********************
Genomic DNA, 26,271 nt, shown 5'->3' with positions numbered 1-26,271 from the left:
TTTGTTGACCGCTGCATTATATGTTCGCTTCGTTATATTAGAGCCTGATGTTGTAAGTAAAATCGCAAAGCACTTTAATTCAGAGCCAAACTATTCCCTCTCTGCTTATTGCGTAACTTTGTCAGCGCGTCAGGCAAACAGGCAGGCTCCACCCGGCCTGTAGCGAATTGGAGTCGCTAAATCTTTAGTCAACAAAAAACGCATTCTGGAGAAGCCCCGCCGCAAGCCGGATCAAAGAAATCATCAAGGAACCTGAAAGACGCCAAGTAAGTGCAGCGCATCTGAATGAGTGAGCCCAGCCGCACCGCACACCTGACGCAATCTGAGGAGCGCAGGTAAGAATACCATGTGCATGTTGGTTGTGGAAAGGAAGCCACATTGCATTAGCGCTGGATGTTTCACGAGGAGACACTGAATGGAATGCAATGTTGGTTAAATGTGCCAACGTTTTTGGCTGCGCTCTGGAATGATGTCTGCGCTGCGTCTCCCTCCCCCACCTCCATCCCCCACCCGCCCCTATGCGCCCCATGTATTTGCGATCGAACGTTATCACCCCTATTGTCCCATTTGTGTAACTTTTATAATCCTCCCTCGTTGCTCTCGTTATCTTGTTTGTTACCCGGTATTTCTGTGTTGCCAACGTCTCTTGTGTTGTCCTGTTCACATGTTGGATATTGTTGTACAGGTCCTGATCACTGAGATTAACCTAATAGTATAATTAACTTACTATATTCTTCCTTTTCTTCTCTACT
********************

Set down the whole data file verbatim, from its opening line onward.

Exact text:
Genomic DNA, 26,271 nt, shown 5'->3' with positions numbered 1-26,271 from the left:
TTTGTTGACCGCTGCATTATATGTTCGCTTCGTTATATTAGAGCCTGATGTTGTAAGTAAAATCGCAAAGCACTTTAATTCAGAGCCAAACTATTCCCTCTCTGCTTATTGCGTAACTTTGTCAGCGCGTCAGGCAAACAGGCAGGCTCCACCCGGCCTGTAGCGAATTGGAGTCGCTAAATCTTTAGTCAACAAAAAACGCATTCTGGAGAAGCCCCGCCGCAAGCCGGATCAAAGAAATCATCAAGGAACCTGAAAGACGCCAAGTAAGTGCAGCGCATCTGAATGAGTGAGCCCAGCCGCACCGCACACCTGACGCAATCTGAGGAGCGCAGGTAAGAATACCATGTGCATGTTGGTTGTGGAAAGGAAGCCACATTGCATTAGCGCTGGATGTTTCACGAGGAGACACTGAATGGAATGCAATGTTGGTTAAATGTGCCAACGTTTTTGGCTGCGCTCTGGAATGATGTCTGCGCTGCGTCTCCCTCCCCCACCTCCATCCCCCACCCGCCCCTATGCGCCCCATGTATTTGCGATCGAACGTTATCACCCCTATTGTCCCATTTGTGTAACTTTTATAATCCTCCCTCGTTGCTCTCGTTATCTTGTTTGTTACCCGGTATTTCTGTGTTGCCAACGTCTCTTGTGTTGTCCTGTTCACATGTTGGATATTGTTGTACAGGTCCTGATCACTGAGATTAACCTAATAGTATAATTAACTTACTATATTCTTCCTTTTCTTCTCTACT